Institutional Review Board

SCSU Ethical Principles for the Conduct of Research with Human Participants

Researchers are expected to take active measures to ensure that these ethical principles are followed throughout every project involving human participants:

Evaluation of Ethical Acceptability of Research Conducted under the Auspices of St. Cloud State University

  • Prior to conducting any study with human participants, the researcher is personally responsible for evaluating the study's ethical acceptability, taking into account these Principles.
  • All research investigations with human participants conducted by faculty members or graduate students are subject to peer review by the Institutional Review Board unless exempt under conditions set forth in the Federal policy on protection of human subjects.
  • Should any deviation from the Principles occur, the investigator incurs an increasingly serious obligation to seek ethical advice and observe more stringent safeguards.

Locus of Ethical Responsibility

  • Responsibility for establishment and maintenance of ethical practice in research always remains with the individual investigator.
  • The investigator is also responsible for ethical treatment and prevention of negligent treatment of research participants by collaborators, assistants, students and employees, all of whom incur parallel obligations.

Informed Consent

  • The informed consent document must be written in a way that is clear and easily understandable.
  • Participants must be informed of all features of the research that may influence their decisions to participate.
  • All aspects of the research about which the participants inquire must be explained to their satisfaction.
  • Failure to make full disclosure, based on methodological considerations, gives added emphasis to the investigator’s responsibility to protect the dignity and welfare of the participants.
  • If the research creates any risks of physical or mental discomfort, harm or danger, the investigator is required to inform participants of the risk and to secure consent before proceeding.
  • If any possibility exists that others may obtain access to any information about participants that has been gathered during the investigation, ethical research practice requires that this possibility, together with the plans for protecting confidentiality, be explained to participants as part of the procedure for obtaining informed consent.
  • If the participant is to be videotaped, photographed, or tape-recorded, this must be disclosed.  An explanation of who will have custody of and access to the resulting material, and how it will be used must be given to the participants.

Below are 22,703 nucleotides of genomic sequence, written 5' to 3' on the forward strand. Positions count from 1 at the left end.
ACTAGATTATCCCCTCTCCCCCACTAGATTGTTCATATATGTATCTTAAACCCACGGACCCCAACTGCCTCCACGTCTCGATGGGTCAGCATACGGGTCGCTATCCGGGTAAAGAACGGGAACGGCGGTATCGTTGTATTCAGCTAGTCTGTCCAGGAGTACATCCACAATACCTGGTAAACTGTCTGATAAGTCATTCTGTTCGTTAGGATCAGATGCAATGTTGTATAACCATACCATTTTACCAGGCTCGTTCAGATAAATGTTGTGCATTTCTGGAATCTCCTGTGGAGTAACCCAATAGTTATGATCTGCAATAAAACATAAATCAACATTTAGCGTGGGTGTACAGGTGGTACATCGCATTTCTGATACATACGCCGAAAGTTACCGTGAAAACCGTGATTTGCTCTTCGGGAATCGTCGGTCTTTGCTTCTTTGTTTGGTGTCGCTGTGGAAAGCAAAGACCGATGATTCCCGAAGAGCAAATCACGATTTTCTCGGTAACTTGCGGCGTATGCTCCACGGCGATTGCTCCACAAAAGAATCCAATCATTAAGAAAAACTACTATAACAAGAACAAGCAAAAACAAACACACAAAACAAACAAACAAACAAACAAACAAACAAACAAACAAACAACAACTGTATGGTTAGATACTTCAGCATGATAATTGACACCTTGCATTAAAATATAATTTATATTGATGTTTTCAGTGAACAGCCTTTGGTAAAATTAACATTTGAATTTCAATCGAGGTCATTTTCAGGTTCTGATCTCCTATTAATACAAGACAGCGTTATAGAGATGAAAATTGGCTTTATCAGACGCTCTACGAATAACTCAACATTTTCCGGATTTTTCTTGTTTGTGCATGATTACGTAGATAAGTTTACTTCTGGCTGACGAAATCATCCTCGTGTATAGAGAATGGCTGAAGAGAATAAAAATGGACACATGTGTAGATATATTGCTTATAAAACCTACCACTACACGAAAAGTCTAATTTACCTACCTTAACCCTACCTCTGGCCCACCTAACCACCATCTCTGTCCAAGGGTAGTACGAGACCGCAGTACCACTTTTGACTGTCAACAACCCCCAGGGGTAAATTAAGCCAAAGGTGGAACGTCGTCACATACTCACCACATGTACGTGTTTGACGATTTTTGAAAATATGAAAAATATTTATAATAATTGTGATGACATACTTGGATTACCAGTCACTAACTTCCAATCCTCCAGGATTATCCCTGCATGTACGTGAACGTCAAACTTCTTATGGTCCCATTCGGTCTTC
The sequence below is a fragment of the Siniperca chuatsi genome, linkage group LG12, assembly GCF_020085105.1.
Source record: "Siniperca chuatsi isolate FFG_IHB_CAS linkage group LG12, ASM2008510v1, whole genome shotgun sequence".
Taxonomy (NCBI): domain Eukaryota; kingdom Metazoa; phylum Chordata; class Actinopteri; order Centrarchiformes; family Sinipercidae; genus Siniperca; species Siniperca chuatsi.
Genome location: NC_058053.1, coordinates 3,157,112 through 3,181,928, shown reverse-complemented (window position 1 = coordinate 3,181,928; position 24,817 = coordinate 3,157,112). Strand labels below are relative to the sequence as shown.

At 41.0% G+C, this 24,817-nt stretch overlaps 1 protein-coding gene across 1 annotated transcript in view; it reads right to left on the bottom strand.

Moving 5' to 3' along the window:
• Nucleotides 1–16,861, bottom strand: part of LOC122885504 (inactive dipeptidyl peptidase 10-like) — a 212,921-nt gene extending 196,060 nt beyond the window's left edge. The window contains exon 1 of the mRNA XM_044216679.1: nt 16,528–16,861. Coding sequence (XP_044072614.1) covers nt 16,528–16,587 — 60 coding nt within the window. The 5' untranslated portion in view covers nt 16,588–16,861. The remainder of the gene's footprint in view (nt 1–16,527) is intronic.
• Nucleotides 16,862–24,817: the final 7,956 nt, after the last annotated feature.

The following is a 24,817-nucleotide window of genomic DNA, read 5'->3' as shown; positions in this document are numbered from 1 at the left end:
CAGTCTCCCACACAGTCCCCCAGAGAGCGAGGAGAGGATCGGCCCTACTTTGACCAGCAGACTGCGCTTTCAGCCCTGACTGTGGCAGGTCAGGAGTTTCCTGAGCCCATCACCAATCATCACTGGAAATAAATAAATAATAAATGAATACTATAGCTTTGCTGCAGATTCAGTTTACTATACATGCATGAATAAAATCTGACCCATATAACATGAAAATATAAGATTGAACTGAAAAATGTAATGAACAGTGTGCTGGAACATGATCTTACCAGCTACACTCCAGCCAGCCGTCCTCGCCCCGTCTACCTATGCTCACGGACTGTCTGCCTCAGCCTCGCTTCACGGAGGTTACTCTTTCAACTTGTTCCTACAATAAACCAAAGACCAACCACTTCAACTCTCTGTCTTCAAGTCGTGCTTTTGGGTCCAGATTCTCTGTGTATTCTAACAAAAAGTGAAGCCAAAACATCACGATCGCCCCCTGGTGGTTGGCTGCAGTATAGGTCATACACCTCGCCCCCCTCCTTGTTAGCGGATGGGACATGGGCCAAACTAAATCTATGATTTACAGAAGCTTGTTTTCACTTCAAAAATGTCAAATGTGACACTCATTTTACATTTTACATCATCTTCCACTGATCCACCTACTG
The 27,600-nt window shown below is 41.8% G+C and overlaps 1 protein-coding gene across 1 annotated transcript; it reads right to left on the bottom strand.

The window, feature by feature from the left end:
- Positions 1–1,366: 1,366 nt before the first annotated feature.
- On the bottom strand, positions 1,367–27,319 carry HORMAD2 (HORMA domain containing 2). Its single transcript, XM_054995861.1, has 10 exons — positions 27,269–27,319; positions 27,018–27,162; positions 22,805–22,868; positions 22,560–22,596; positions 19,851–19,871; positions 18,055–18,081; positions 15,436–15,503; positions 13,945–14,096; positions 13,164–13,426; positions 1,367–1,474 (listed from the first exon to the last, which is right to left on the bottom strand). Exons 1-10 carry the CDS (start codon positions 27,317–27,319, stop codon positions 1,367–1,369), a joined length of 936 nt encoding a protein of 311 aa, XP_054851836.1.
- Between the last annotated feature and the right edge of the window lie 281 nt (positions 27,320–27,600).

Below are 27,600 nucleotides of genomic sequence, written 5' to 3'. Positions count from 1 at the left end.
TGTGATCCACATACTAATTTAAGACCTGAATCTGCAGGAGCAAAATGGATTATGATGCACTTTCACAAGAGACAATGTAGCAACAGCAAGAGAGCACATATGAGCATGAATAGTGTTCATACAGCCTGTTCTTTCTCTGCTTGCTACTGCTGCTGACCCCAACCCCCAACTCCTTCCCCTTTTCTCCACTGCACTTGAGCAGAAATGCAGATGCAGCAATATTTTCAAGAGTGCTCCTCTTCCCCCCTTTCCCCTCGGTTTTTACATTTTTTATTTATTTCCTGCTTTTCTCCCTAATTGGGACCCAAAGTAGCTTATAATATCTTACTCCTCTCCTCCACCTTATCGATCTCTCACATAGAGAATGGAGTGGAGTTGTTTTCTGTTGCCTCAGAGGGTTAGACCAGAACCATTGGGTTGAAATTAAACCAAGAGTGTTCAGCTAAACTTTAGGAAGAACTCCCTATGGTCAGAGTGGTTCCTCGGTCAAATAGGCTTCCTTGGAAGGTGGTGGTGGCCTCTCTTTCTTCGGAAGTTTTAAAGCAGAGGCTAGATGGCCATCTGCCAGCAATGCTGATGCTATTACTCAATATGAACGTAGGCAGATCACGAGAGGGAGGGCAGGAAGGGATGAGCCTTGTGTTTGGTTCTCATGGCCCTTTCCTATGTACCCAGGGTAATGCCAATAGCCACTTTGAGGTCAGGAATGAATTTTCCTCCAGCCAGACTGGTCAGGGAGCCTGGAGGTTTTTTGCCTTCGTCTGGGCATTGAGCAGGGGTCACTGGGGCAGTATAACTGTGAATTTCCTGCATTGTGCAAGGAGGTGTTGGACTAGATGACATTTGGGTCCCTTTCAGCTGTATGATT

• Informed consent may not be necessary if archival data with no identifiers attached is used or data is drawn from public, observable behavior.

Openness and Honesty and the Right to Know: Debriefing

  • After an investigation that utilizes deception, the investigator is required to explain to participants all reasons for this action and to restore the quality of the relationship with the investigator.
  • After the data are collected, the investigator should provide participants with full clarification of the nature of the study and remove any misconceptions that may have arisen.
  • Where scientific or humane values justify delaying or withholding information, the investigator acquires special responsibility to assure that no damaging consequences to participants may occur.

Freedom From Coercion

  • The investigator must respect the participant’s freedom to decline participation or to discontinue participation at any time.
  • Freedom of the participant to deny answers to specific items or questions must be respected.
  • Special vigilance is required to ensure freedom from coercion whenever the investigator is in a position of power over the participant (e.g., coach and athlete, professor and student, caregiver and client).
  • Any decision to limit freedom from coercion increases the investigator’s responsibility to protect the participant’s dignity and welfare.

Clear and Fair Agreement Between Investigator and Participant

  • Ethically acceptable research begins with establishment of a clear and fair agreement between investigator and participant that clarifies the responsibilities of each.
  • The investigator has the obligation to honor all promises and commitments included in this agreement.

Freedom From Harm

  • The ethical investigator protects participants from physical and mental discomfort, harm and danger whenever possible.
  • A research procedure may not be used if it is likely to cause serious and lasting harm to participants (e.g., health problems).

Removal of Undesirable Consequences

  • Where research procedures result in undesirable consequences for the participant, the investigator has the responsibility to detect and remove or correct these consequences, including long-term aftereffects.


  • Confidentiality must be respected.  If standards of confidentiality are guaranteed to participants, these standards must be met.

The above statements have been adapted by the Institutional Review Board from the ethical standards of the American Psychological Association and the American College of Sports Medicine and approved by the Faculty Association, the Student Senate and St. Cloud State University. In September 1993, the Institutional Review Board clarified this statement and the associated application and concluded that it satisfies the Federal policy for protection of human subjects known as the "Common Rule" as described in Title 45 of the Code of Federal Regulations, Part 46 as revised June 18, 1991.